Academics or sportsman? Which career path?

I used to run the 21km half marathon competitively. While in Primary six, I remember winning several of these races in our village during

I used to run the 21km half marathon competitively. While in Primary six, I remember winning several of these races in our village during local primary school competitions. But spotting talent and nurturing it is next to impossible especially if you are in a village school without opportunities to partake in the district competitions. Even if one makes it to the district, and wins, getting to the national level, let alone the regional level competitive sports event is not easy.

You must be an outlier and also very lucky to get discovered.

In the village, the best bet is to do well in academics so that when you make it to University, you have high chances of competing in University sports, which then helps to get you noticed or discovered easily. However, by the time someone makes it to University, they have already “rusted” as they focused on academics at the expense of their sports skills. In the end, few people make it to the national teams.

Whereas the national teams are made up of some of the best elite sportsmen and women, over 60% of some of the finest talent in the country may never be identified and nurtured to compete at such levels.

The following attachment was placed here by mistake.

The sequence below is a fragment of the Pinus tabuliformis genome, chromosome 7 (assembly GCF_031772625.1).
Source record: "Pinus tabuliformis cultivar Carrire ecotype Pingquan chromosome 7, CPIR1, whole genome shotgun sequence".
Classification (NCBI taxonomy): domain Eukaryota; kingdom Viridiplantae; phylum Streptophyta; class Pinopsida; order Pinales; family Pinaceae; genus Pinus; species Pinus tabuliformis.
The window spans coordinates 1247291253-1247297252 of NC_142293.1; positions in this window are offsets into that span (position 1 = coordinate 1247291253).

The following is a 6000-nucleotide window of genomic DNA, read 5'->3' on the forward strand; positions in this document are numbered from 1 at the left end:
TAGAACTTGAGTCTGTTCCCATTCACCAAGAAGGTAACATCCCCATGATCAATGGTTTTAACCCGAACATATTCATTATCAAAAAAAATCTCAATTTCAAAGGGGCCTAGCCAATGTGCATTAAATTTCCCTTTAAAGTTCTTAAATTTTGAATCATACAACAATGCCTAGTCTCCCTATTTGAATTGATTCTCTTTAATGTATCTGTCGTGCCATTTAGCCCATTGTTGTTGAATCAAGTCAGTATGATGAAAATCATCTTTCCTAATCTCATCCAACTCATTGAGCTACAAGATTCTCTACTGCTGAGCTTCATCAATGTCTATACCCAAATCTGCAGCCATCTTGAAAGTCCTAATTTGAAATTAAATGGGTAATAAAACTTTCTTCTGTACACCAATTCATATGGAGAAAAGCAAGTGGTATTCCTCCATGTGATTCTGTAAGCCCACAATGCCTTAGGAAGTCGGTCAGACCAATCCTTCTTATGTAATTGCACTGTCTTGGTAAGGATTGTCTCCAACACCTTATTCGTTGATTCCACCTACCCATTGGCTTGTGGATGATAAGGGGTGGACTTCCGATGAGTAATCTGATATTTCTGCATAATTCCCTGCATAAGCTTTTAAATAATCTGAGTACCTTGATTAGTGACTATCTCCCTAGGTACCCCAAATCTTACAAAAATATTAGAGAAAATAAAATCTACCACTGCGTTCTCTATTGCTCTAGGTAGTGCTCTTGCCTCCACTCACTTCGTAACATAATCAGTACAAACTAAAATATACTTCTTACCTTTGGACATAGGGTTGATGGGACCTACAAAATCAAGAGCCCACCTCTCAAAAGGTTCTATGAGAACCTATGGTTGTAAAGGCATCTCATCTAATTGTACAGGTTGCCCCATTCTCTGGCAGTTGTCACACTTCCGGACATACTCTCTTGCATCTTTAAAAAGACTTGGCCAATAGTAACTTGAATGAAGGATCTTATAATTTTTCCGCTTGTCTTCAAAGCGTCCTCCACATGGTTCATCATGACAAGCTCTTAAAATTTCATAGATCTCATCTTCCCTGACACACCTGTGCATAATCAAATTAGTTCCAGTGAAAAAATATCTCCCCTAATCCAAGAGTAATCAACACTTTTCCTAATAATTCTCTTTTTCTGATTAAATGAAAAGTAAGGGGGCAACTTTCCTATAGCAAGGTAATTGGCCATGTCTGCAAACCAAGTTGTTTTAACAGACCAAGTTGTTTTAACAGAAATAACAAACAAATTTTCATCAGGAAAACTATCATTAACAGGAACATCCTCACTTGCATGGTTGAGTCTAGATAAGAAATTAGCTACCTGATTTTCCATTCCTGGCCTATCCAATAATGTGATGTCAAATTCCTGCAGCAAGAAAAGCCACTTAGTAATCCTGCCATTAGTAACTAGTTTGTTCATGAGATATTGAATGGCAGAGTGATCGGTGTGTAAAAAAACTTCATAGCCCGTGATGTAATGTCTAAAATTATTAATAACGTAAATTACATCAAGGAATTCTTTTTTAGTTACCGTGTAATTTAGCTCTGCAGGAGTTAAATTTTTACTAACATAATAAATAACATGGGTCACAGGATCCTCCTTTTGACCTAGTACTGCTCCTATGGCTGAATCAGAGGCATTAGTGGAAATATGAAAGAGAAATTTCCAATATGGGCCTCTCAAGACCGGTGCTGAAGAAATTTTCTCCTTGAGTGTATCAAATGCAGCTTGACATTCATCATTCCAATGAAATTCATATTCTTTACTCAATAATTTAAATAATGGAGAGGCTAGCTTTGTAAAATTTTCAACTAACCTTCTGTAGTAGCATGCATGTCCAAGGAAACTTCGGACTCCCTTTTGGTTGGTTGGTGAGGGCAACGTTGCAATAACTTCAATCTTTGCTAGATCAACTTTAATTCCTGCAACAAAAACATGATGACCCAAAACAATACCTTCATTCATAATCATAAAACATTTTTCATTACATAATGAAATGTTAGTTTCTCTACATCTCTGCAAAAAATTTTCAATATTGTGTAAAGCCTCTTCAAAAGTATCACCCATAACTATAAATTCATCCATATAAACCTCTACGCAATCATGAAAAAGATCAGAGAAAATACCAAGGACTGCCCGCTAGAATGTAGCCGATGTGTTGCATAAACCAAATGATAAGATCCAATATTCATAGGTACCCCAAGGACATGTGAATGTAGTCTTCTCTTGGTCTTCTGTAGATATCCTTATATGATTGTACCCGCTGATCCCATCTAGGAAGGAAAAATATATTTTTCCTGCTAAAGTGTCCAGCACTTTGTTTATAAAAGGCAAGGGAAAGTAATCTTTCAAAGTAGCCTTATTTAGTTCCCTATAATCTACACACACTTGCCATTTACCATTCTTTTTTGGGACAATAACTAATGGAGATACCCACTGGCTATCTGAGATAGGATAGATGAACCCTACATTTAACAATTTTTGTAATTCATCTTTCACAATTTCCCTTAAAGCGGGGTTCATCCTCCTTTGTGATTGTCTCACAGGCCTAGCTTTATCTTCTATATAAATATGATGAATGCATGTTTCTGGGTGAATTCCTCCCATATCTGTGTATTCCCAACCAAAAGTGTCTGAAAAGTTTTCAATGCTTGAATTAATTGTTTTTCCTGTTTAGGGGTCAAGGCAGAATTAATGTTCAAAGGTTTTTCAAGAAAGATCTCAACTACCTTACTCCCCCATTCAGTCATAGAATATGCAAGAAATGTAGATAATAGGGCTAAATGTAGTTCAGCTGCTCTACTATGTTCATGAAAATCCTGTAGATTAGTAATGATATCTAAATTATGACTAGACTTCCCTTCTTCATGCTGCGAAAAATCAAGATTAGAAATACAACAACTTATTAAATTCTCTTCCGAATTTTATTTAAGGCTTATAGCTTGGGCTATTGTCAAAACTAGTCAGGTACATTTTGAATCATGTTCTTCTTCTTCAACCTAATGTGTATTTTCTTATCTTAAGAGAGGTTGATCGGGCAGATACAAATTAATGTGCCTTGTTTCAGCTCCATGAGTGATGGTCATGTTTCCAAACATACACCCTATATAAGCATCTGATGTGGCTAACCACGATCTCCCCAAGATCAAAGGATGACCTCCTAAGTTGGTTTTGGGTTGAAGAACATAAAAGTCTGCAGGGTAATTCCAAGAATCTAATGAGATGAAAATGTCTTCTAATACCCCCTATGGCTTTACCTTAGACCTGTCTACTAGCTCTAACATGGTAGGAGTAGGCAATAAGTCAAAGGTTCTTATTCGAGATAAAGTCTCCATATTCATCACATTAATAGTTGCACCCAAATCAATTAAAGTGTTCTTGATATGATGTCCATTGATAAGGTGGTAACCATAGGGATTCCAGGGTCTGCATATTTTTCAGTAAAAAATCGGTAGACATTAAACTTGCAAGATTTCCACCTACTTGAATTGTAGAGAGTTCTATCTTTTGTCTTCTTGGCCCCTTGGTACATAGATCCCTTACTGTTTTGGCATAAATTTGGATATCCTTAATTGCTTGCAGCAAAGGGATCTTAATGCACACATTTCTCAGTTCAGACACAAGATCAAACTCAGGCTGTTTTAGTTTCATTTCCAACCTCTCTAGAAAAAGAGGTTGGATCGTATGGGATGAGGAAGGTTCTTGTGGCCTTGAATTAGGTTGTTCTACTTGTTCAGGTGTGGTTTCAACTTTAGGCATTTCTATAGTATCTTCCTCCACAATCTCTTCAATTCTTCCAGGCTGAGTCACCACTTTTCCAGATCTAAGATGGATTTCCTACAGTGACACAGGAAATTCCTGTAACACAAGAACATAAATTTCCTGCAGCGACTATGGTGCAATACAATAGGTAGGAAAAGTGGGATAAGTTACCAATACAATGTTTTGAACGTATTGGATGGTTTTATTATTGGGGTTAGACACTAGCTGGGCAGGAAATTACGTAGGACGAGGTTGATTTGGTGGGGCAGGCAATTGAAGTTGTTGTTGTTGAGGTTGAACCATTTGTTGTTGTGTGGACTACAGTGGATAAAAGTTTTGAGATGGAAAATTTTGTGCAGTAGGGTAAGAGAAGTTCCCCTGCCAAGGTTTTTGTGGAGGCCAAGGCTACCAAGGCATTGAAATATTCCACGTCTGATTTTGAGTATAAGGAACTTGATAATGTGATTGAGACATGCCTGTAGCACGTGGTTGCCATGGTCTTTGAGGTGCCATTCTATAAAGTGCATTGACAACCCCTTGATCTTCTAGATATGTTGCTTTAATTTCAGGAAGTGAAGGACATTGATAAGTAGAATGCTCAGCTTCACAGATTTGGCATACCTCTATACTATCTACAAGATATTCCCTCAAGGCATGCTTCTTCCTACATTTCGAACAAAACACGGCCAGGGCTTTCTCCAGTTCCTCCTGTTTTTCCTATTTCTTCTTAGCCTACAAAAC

Almost everyone knows of that village boy who was a super talented runner or footballer but lacked opportunities to be discovered and nurtured to become the likes of Diego Maradona (RIP) or Ronaldinho or Pele. In our village, there was a boy called Kwaimungu who was super talented in football. The world missed witnessing a football wizard. Kwaimungu was another class. He was a football magician!

During local football matches, Kwaimugngu the football wizard would display great skills with the ball like dribbling, passing, heading, and scoring directly from the corner kick. I have only seen such a goal once in the Premier League. But Kwaimugu of the 1990’s Uganda would score almost every corner. He had a mastery of kicking the ball that it did a turning in the air into the far corner of the goal post. Our team strategy was always to force the opponent to make a mistake and we win a corner. We knew Kwaimungu would score from the corner kick! Keep in mind the pitch was the standard measurements and the goalposts were straight as per recommended guidelines.

But Kwaimugu did not move further to leverage his special football talent. Today, he is an old subsistence farmer in the village, beaten by poverty, and just speaks about football with nostalgia. There are many Kwaimungu’s in the villages throughout the country with great skills in different disciplines but lack the opportunities to be discovered, and nurtured.

Uganda does not have specific sports academies that offer opportunities for all to try. The education system lacks deliberate strategies to identify and nurture talent. For example, if one is a great sportsman in most of the schools, it is difficult for them to get to the national level and compete for a spot on the national team. But that is not it. Talent must be driven by prospects for a great career. Young people must be made to aspire to become great sportsmen and women. That includes better pay to all folks who serve the country in the national team and improving the overall recognition of great sportspeople.

What is your take?

Do you think the Kwaimungu’s in your village have got better chances to play at the national level? Can someone ignore academics to concentrate on sports and win?

Copyright Mustapha B Mugisa, 2020. All rights reserved.

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